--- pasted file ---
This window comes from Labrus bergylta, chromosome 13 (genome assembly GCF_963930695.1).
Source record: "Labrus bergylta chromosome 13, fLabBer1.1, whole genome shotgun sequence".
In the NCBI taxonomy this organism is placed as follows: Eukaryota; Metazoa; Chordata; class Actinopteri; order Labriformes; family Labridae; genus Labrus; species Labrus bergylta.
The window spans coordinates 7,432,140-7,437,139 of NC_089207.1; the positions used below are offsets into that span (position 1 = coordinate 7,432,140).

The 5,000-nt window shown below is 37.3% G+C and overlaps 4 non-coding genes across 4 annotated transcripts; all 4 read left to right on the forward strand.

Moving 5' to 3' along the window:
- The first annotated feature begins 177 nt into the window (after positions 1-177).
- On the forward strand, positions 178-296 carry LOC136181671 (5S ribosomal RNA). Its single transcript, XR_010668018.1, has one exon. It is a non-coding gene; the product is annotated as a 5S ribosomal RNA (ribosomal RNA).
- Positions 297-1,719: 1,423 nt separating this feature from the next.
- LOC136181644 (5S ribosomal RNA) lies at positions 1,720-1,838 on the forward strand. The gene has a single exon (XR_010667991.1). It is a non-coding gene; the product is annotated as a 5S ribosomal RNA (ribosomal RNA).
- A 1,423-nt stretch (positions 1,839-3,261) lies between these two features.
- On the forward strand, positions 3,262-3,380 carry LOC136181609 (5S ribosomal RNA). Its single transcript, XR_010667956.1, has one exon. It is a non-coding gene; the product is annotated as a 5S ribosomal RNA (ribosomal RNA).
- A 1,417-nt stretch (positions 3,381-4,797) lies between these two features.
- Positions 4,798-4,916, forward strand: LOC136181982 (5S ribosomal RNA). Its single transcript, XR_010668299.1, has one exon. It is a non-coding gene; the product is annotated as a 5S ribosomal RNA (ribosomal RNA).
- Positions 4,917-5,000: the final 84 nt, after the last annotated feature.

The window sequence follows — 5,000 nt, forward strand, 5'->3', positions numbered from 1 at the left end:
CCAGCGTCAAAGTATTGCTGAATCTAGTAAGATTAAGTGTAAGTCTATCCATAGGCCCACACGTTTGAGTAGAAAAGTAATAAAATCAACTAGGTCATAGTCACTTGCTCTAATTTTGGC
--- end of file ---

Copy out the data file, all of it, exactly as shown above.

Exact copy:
This window comes from Labrus bergylta, chromosome 13 (genome assembly GCF_963930695.1).
Source record: "Labrus bergylta chromosome 13, fLabBer1.1, whole genome shotgun sequence".
In the NCBI taxonomy this organism is placed as follows: Eukaryota; Metazoa; Chordata; class Actinopteri; order Labriformes; family Labridae; genus Labrus; species Labrus bergylta.
The window spans coordinates 7,432,140-7,437,139 of NC_089207.1; the positions used below are offsets into that span (position 1 = coordinate 7,432,140).

The 5,000-nt window shown below is 37.3% G+C and overlaps 4 non-coding genes across 4 annotated transcripts; all 4 read left to right on the forward strand.

Moving 5' to 3' along the window:
- The first annotated feature begins 177 nt into the window (after positions 1-177).
- On the forward strand, positions 178-296 carry LOC136181671 (5S ribosomal RNA). Its single transcript, XR_010668018.1, has one exon. It is a non-coding gene; the product is annotated as a 5S ribosomal RNA (ribosomal RNA).
- Positions 297-1,719: 1,423 nt separating this feature from the next.
- LOC136181644 (5S ribosomal RNA) lies at positions 1,720-1,838 on the forward strand. The gene has a single exon (XR_010667991.1). It is a non-coding gene; the product is annotated as a 5S ribosomal RNA (ribosomal RNA).
- A 1,423-nt stretch (positions 1,839-3,261) lies between these two features.
- On the forward strand, positions 3,262-3,380 carry LOC136181609 (5S ribosomal RNA). Its single transcript, XR_010667956.1, has one exon. It is a non-coding gene; the product is annotated as a 5S ribosomal RNA (ribosomal RNA).
- A 1,417-nt stretch (positions 3,381-4,797) lies between these two features.
- Positions 4,798-4,916, forward strand: LOC136181982 (5S ribosomal RNA). Its single transcript, XR_010668299.1, has one exon. It is a non-coding gene; the product is annotated as a 5S ribosomal RNA (ribosomal RNA).
- Positions 4,917-5,000: the final 84 nt, after the last annotated feature.

The window sequence follows — 5,000 nt, forward strand, 5'->3', positions numbered from 1 at the left end:
CCAGCGTCAAAGTATTGCTGAATCTAGTAAGATTAAGTGTAAGTCTATCCATAGGCCCACACGTTTGAGTAGAAAAGTAATAAAATCAACTAGGTCATAGTCACTTGCTCTAATTTTGGC